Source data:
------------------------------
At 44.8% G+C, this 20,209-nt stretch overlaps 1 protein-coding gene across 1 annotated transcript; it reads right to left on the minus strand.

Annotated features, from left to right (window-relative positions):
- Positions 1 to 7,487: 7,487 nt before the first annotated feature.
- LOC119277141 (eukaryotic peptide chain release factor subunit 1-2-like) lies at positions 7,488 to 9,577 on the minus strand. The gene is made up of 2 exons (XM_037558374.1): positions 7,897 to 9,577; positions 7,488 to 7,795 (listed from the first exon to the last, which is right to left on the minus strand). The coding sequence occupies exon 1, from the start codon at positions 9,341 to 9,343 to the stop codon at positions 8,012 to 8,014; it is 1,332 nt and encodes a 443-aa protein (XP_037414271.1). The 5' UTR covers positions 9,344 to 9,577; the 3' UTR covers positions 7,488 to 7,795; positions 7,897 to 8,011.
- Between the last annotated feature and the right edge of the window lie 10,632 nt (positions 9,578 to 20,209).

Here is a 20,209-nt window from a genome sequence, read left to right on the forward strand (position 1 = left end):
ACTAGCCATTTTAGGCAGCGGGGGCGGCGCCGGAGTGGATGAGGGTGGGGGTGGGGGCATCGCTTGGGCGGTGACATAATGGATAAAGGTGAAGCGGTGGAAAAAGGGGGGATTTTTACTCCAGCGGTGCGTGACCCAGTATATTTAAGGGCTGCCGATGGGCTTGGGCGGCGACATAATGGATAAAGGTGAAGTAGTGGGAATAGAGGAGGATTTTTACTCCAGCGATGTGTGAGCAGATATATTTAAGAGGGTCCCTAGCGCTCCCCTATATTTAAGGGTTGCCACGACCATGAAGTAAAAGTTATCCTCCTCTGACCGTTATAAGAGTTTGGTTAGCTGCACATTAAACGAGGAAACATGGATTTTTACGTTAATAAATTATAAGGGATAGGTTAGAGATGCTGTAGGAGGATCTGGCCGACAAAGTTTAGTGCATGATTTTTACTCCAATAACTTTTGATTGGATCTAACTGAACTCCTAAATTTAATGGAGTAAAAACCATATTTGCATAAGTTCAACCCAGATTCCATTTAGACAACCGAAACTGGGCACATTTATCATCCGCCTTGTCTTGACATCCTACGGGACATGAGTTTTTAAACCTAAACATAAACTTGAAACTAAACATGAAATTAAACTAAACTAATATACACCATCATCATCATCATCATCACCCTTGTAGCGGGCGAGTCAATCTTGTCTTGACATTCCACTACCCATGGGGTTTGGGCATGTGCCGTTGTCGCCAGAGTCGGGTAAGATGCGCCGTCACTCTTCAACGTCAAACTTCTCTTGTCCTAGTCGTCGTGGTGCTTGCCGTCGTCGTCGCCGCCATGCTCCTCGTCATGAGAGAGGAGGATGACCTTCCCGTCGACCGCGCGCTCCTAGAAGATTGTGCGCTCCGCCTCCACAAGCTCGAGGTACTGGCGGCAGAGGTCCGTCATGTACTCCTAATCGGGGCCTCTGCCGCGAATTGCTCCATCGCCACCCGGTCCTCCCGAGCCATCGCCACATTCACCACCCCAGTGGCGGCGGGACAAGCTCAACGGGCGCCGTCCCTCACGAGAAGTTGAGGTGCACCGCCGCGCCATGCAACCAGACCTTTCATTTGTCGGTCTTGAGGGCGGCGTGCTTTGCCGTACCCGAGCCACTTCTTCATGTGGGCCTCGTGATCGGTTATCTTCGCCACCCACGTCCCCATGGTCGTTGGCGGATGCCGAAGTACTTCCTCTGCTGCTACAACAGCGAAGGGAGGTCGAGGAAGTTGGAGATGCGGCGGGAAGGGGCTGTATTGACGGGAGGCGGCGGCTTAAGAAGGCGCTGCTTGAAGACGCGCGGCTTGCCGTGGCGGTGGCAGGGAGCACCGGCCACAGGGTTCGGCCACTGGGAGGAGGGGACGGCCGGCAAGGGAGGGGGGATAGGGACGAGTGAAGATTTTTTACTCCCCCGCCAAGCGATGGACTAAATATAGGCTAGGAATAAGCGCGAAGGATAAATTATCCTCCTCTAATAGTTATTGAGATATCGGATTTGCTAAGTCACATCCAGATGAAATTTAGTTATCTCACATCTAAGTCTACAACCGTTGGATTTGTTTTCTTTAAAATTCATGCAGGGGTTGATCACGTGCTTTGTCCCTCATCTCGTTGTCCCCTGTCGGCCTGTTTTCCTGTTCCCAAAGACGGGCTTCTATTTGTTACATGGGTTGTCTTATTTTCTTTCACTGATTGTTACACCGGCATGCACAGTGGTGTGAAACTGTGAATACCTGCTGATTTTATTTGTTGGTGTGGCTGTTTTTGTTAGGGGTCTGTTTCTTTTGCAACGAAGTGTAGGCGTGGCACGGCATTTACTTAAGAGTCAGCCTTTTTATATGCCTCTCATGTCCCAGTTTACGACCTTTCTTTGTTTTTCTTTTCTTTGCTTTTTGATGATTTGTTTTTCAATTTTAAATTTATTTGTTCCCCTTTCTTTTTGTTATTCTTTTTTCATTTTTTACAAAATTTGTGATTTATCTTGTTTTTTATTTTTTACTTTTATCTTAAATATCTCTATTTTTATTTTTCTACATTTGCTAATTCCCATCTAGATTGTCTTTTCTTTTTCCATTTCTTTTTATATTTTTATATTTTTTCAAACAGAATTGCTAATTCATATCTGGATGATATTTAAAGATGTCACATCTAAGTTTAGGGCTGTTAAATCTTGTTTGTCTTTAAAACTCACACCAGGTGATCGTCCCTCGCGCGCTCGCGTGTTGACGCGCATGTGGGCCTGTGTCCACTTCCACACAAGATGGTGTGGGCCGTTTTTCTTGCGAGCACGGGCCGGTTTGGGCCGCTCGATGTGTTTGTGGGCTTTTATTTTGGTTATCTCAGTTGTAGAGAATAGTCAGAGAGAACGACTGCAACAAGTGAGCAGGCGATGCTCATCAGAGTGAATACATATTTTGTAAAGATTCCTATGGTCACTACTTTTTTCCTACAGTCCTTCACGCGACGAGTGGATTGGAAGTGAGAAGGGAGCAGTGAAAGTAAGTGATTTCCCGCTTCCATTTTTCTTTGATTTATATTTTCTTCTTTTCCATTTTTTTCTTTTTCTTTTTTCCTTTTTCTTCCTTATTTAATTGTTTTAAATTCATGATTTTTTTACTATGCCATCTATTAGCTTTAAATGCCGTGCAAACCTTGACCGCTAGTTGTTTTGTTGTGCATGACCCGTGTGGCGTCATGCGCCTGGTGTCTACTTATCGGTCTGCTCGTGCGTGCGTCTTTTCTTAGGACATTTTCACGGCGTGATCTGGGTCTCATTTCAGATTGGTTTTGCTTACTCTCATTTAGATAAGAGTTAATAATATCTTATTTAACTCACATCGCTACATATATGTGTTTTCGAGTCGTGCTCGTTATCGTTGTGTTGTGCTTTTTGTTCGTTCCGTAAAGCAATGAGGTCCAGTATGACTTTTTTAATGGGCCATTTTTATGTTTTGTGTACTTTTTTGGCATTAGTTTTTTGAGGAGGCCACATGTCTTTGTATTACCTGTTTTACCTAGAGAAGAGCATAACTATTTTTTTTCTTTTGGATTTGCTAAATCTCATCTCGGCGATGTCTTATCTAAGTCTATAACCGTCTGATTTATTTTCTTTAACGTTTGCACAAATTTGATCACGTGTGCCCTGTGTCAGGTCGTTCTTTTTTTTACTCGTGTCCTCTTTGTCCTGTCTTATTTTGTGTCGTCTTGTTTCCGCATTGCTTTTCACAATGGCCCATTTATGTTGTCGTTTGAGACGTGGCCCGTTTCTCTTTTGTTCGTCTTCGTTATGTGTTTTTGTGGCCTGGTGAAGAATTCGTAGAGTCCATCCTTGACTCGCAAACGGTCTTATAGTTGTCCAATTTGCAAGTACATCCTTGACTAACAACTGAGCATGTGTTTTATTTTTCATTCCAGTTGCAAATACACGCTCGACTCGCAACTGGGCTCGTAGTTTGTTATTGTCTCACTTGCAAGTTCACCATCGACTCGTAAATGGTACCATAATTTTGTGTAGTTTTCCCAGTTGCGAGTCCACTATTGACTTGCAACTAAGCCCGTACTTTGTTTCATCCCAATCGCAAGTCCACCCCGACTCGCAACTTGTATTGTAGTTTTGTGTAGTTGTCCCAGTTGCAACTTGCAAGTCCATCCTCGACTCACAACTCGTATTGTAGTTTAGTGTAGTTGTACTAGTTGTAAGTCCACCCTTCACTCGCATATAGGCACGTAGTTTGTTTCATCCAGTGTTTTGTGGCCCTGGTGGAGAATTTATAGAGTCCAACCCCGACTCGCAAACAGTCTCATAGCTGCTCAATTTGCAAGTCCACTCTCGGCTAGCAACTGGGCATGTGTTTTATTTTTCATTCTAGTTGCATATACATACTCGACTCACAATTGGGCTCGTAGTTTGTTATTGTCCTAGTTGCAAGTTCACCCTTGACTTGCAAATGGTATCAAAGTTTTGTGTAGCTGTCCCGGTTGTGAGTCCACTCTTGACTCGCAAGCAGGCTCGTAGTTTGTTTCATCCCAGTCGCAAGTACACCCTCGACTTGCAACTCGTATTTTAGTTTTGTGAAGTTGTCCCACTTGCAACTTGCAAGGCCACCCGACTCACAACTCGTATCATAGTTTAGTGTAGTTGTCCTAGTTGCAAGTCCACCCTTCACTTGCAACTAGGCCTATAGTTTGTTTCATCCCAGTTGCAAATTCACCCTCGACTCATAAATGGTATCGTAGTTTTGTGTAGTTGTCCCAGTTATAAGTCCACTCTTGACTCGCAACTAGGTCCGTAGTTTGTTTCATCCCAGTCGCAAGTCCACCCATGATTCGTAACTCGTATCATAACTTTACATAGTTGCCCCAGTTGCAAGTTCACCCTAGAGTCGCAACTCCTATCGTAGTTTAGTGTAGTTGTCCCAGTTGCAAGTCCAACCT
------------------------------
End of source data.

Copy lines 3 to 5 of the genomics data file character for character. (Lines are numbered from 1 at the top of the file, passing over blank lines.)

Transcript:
- Positions 1 to 7,487: 7,487 nt before the first annotated feature.
- LOC119277141 (eukaryotic peptide chain release factor subunit 1-2-like) lies at positions 7,488 to 9,577 on the minus strand. The gene is made up of 2 exons (XM_037558374.1): positions 7,897 to 9,577; positions 7,488 to 7,795 (listed from the first exon to the last, which is right to left on the minus strand). The coding sequence occupies exon 1, from the start codon at positions 9,341 to 9,343 to the stop codon at positions 8,012 to 8,014; it is 1,332 nt and encodes a 443-aa protein (XP_037414271.1). The 5' UTR covers positions 9,344 to 9,577; the 3' UTR covers positions 7,488 to 7,795; positions 7,897 to 8,011.
- Between the last annotated feature and the right edge of the window lie 10,632 nt (positions 9,578 to 20,209).